MakeBlock mBot Wireless Robot Car Kit: Assembly - Part 1

Friday, November 25, 2016

I have been interested in robotics ever since I was a kid making computer games with Game Maker 5 so I really love tinkering with building programming kits!
If you like the idea of toying with circuit boards, motors and wheels but have little or no coding experience, check out the MakeBlock mBot wireless robot car! It's an Arduino, Scratch 2.0 and robotics all rolled into one straightforward solution!

MakeBlock's mBot uses the mBlock programming software which is based on Scratch programming 2.0 so it automatically converts the code to an Arduino sketch program, ready to be uploaded on the mBot. This is pretty cool since it makes it easy to see exactly what the graphical Scratch programming looks like in real text based code.
fully program speed, time, turns, lights, detect obstacles, etc.
The brain of the MakeBlock's mBot is the mCore microchip which is an arduino-like board that really packs a punch! You get many neat extra features such as RGB LEDs, sound buzzer, IR receiver/transmitter, light ambient sensor, push button, four RJ25 Ethernet ports and a slot to insert a Bluetooth adapter or 2.4G WiFi module. Programs are already pre-installed in the mBot. The coolest one is the Figure 8 racing track mode.

plastic casing that houses the mCore board protects it from the elements and accidental damage

The mBot programming software is very high level programming so it's really easy to use as you simply drag-and-drop blocks. With that out of the way, let's get into it! Here is what you get with the mBot kit 2.4G version:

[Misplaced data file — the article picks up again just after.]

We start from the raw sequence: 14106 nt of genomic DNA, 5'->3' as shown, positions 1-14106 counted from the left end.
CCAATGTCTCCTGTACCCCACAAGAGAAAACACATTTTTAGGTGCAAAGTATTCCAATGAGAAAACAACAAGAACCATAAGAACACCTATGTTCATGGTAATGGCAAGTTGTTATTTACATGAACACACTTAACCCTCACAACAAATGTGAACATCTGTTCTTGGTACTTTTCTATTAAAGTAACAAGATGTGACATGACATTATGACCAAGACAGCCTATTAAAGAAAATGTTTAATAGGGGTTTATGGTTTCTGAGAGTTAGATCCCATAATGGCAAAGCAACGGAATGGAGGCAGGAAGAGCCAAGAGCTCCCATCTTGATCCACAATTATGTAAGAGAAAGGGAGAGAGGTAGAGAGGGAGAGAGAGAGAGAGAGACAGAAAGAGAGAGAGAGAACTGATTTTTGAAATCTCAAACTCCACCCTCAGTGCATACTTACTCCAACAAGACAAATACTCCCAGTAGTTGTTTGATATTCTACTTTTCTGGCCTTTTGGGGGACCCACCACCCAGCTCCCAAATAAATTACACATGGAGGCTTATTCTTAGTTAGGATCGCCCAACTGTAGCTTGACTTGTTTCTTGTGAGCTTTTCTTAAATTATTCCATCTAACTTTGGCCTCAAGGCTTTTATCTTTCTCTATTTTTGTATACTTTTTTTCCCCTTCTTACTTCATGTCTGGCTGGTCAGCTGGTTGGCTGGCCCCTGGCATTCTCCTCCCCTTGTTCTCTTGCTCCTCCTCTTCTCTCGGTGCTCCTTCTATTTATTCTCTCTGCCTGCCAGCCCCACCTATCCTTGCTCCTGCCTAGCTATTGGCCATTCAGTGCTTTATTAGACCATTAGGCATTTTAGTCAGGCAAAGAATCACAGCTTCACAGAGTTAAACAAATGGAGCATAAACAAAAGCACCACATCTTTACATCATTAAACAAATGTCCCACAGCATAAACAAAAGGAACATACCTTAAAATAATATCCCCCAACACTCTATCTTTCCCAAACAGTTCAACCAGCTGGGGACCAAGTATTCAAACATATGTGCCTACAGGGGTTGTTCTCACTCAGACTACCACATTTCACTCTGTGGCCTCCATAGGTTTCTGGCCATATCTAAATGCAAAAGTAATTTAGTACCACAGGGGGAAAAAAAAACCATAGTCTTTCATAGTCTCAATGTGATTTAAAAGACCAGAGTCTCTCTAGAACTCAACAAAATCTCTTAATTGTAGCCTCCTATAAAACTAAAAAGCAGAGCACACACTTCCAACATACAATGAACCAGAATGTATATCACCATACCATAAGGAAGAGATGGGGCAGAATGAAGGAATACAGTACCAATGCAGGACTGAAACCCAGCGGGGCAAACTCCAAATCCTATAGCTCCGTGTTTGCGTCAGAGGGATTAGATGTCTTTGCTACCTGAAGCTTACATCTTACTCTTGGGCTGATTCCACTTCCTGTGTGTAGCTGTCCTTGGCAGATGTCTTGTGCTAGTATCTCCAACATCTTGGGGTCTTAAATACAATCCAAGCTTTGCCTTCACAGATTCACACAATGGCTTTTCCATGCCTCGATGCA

aluminum chassis
 durable and lightweight
IR remote
Figure 8 racing track
motorshaft repair kit
instructional booklet
screw driver with hex wrench and torx
2x 6P6C RJ25 and USB cables
lithium battery holder
2x servo motors
line follower sensor
2.4gHz wireless adapter
mBot ultrasonic sensor
battery case

screws and posts

mCore board
 four RJ25 ports
 plastic enclosure

Here is how is all the parts look like nicely laid out:
you also get sticky adhesive for securing the battery case
Now let's get on to the fun part, assembling the mBot! First, we secure the servo motors with the long screws.
 Insert the rubber tires onto the plastic wheel frames and secure the tires into the servo motors with small screws.
 Attach the line follower sensor and front wheel to the chassis of the mBot using hex screws
 Attach the distance sensor to chassis using two hex screws
 Connect the RJ25 cables and run the motor cables through the square opening. Then, screw the long posts as shown in the picture.
 bird's eye view
 The line follower sensor connects to Port 2. The distance sensor connects to Port 3, while the left and right motors connect to M1 and M2 respectively.
 mBot winking and smiling
visual instructional manual 

Here is the fully assembled mBot rolling out of the assembly line, ready for a test ride!

well thought out product
On Part 2, I will be programming and taking the mBot wireless robot car for a ride. Stay tuned!

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